4. GOD’S LAW REVEALS HOW FAR OFF WE ARE. In our day to day routine, we seem to have limited worship to what happens in the church on Sundays. It’s no wonder that the church has allowed worship wars to distract their attention from almighty God. Many grew up with a rhythm of going to church twice on Sundays but today many more believe that it’s enough to go to church even once a month. Denominational publishing houses are being careful how they structure their church school materials, realizing that teachers no longer commit themselves to being in church every Sunday for an entire season.

Go to a sports bar on any given Friday evening and listen to the conversations that are taking place with the people around the table next to you. What kind of language is being used? These are ordinary people in an ordinary place, more often than not, younger people and single young adults looking for a place to hang out. The language that they use or don’t use will tell you very quickly whether God is even in their lives let alone how much he is centered in their being. There are an overwhelming majority of people who simply do not see the need to worship God, let alone place him in the center of our lives.

"The fool says in his heart, ‘There is no God’ They are corrupt, their deeds are vile; there is no one who does good." (Psalm 14:1) Today’s academic culture has placed self in the center. We are a self-centered culture that has pushed God outside of our circles, and placed him on the sidelines of life. Universities and schools have no place for God. Courts and judicial systems have no place for God. The business world is very tough to work and compete in and has an entire business ethic of its own. Television news specializes in broadcasting change and unrest and fear. Commercials breed dissatisfaction with what you have. And when we read God’s law against our present day to day life, it has a way of revealing just how far off center our culture has become. And that’s the very reason Jesus came into this world, to renovate our hearts.

5. JESUS CAME TO RENOVATE OUR HEARTS. He came to realign our orbit. He came to reintroduce us to our Father in heaven and reconcile with him. When asked what was the greatest commandment to man, this was the Lord’s response. "The most important one," answered Jesus is this: "Hear, 0 Israel, the Lord our God, the Lord is one. "Love the Lord your God with all your heart and with all your soul and with all your mind and with all your strength." (Mark 12:30) What’s interesting is that Jesus did not talk about something that we needed to do externally. Nor did he talk about things that we had to make sure that we did not do. Instead, he focused on our insides, on our most basic structures and characteristics of humanity. He talked about the need to transform our insides. Jesus brought a message to our minds, and a mirror to our bodies, and a magnifying glass to our hearts, and a makeover to our souls.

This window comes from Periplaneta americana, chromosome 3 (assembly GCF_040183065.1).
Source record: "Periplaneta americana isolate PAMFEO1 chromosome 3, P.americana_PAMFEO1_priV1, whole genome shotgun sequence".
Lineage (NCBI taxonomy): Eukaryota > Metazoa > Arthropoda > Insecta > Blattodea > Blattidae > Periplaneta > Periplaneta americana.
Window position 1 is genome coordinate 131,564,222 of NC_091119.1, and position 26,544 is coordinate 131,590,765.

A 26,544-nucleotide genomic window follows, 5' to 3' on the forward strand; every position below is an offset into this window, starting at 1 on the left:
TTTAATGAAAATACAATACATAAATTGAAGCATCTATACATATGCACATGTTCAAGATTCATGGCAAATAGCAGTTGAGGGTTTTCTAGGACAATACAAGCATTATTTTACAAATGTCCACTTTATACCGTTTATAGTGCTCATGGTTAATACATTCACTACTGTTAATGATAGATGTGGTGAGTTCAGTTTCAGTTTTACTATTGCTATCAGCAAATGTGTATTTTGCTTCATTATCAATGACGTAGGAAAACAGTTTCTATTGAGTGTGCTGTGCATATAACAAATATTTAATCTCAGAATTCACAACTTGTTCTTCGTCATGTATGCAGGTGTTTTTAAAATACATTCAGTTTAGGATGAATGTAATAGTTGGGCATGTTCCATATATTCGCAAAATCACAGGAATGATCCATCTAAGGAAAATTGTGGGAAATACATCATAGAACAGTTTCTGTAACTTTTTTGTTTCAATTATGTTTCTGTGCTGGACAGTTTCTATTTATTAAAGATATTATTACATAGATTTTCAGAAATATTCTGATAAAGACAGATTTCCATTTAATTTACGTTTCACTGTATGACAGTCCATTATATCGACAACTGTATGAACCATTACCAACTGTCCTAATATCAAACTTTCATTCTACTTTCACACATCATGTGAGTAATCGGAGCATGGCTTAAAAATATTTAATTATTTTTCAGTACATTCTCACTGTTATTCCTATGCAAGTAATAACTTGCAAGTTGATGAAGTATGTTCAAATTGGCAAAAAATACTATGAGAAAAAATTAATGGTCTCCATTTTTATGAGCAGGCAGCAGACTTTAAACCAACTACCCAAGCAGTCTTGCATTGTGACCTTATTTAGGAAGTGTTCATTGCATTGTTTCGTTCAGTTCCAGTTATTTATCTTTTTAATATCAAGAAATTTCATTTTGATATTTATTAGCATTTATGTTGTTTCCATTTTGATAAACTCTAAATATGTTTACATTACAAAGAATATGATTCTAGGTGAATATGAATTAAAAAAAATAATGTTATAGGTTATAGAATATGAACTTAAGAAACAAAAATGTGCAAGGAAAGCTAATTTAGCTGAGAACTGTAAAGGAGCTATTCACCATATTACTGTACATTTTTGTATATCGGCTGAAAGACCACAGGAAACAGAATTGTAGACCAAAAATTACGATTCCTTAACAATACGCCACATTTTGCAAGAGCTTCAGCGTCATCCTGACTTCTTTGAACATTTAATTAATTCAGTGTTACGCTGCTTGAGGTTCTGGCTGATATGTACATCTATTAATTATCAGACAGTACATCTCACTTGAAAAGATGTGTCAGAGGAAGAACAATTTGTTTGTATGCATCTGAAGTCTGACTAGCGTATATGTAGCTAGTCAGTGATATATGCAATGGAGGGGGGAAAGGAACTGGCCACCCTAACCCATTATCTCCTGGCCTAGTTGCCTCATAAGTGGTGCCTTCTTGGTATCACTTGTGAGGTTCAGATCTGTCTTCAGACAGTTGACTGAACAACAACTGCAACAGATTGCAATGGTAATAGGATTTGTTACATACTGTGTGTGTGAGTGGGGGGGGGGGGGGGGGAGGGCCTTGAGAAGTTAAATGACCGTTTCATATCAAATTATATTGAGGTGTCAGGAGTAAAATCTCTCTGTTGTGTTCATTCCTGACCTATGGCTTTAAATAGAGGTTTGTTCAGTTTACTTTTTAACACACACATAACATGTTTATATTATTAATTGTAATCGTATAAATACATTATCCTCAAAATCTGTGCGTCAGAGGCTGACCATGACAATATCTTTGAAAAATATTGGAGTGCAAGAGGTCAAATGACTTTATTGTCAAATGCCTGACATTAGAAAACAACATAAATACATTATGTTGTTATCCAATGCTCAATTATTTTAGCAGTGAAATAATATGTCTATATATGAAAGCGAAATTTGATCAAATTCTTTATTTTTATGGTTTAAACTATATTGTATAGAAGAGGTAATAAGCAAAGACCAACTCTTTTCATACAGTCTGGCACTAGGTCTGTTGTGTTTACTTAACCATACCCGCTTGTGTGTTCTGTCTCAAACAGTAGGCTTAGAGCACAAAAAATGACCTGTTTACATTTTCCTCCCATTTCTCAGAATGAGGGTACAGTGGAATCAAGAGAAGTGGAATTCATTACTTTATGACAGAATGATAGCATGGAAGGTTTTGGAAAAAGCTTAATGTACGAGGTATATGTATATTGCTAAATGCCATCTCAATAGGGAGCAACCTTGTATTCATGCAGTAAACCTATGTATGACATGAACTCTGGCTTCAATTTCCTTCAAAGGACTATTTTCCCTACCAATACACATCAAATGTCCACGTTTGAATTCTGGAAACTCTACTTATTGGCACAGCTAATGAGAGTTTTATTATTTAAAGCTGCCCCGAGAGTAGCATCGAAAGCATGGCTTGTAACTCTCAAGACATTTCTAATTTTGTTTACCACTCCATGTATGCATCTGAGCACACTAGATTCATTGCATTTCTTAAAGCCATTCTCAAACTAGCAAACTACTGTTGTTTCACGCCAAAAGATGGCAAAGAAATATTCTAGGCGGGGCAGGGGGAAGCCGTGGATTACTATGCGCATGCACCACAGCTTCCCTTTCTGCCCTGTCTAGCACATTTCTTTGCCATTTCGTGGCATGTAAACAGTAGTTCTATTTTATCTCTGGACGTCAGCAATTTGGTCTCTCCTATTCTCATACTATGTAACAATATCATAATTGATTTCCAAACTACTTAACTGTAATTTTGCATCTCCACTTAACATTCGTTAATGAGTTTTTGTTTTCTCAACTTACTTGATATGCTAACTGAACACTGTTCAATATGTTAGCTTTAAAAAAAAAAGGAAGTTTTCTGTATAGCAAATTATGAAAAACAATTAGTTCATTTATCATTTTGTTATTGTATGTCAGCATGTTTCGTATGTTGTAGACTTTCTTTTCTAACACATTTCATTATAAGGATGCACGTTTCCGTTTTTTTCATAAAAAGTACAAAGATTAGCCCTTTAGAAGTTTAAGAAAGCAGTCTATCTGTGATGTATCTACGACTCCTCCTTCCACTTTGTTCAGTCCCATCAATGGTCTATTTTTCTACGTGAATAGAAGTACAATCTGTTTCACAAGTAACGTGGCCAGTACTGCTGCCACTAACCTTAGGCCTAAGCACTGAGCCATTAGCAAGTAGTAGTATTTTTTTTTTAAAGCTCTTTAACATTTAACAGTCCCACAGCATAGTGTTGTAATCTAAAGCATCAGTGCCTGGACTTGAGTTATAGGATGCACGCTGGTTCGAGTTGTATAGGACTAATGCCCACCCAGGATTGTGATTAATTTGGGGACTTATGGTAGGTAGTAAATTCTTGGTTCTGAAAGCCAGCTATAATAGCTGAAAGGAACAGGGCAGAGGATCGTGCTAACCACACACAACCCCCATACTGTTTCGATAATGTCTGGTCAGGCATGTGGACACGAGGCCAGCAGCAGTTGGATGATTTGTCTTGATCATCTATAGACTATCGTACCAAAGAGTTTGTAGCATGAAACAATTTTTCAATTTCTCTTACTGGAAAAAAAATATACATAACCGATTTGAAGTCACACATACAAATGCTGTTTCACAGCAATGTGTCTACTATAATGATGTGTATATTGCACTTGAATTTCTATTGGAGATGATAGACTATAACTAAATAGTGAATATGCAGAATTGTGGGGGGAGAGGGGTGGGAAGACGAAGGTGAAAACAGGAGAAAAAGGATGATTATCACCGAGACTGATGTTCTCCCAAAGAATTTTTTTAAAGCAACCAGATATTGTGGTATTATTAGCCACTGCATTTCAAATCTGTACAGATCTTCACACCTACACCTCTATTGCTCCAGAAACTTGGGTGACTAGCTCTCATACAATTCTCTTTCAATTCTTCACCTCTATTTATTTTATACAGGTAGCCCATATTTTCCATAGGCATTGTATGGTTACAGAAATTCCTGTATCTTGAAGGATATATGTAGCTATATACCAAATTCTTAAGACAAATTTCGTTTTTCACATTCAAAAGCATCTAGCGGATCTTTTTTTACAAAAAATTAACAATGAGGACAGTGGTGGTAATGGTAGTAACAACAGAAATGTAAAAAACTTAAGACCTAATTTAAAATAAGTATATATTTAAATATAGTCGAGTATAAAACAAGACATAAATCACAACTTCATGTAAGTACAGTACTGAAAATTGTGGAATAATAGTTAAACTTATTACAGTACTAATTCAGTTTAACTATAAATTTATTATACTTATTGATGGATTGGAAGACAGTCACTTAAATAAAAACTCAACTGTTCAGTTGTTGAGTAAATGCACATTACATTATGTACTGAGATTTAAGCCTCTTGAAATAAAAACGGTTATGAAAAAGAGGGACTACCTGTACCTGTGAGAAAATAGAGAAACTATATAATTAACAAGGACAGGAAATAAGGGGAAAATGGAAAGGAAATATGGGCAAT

There is a transformation that takes place when we invite Jesus into our hearts, and forgiveness is just the beginning of that journey. When we invite Jesus into our center, our hearts and souls and minds and strength begin to change. Worship spreads this makeover into all of life, as we become a new creation. Paul says; "God made him who had no sin to be sin for us, so that in him we might become the righteousness of God" 2 Corinthians 5:2. And this is where we need to follow Jesus. Following Jesus helps restore our center in two ways.

6. FOLLOWING JESUS MAKES WORD AND DEED RENEWED. That’s what many churches with furniture in front attempt to proclaim. Many churches have three pieces of furniture in front, which include a baptismal fount, marking our beginning in Christ’s righteousness. And it is only the beginning. It includes a pulpit which represents God’s word. But that word is not limited to preaching. It is now something that we can read, that many of us have studied, that many of us have shared and most of us have learned to live. And it includes the Lord’s Supper table as something that we remember, that we are reminded of and that we relive.

Some have Lord’s Supper every week, others once a month and still others every six weeks or four or five times a year. When the Lord’s Supper is remembered four times a year, it often focuses on the forgiveness of our sins, and rightfully so. When Jesus rose from the dead, he walked out of Jerusalem along the road to Emmaus, where he came up alongside two disciples. They were still grieving his death, but had heard rumors of his resurrection. They invited Jesus into their home to eat with them, and when Jesus took bread, gave thanks and broke it, their eyes were opened. They saw Jesus as having risen from the dead and he explained all of scripture to them with such incredible insight.

There are times when we should celebrate communion to serve as reminders of the facts that we worship a risen Lord and that everything we do during each day of the week should be done in his name. Communion helps us have our centers restored, giving God the glory in everything we do. The Apostle Paul says; "And whatever you do, whether in word or deed, do it all in the name of the Lord Jesus giving thanks to God the Father through him" Colossians 3:17. The focus of communion must also invite us to follow our risen Lord.

In both word and deed, God has invited us together to become realigned in our center, by following his Son, Jesus Christ. The invitation is there, as Jesus says; "Follow Me."



Suggested Order of Worship
Words of Welcome: Psalm 95:1,2,6,7
Greeting from the Lord: Philippians 1:2
Opening Hymn of Praise: #244:1,2,3 "God Himself is with Us"
Confession and Assurance:
Reading from Deuteronomy 5
Hymn of Response: #255:1,2,3. "God, Be Merciful to me"
Assurance of Pardon: Hebrews 10:19-25
Hymn of Response: #557:1,2,3,4 "My Jesus I Love Thee"
Congregational Prayer
Scripture Reading: Psalm 29; Mark 12:28-34
Sermon Title "Renewing Our Center"
Hymn of Response: #554:1,2,3,5 "In Sweet Communion, Lord, with You"
( Or, "Jesus, be the Center")
Benediction: Hebrews 13:20,21
Doxology: #634:1,2,3 "Father, We Love You"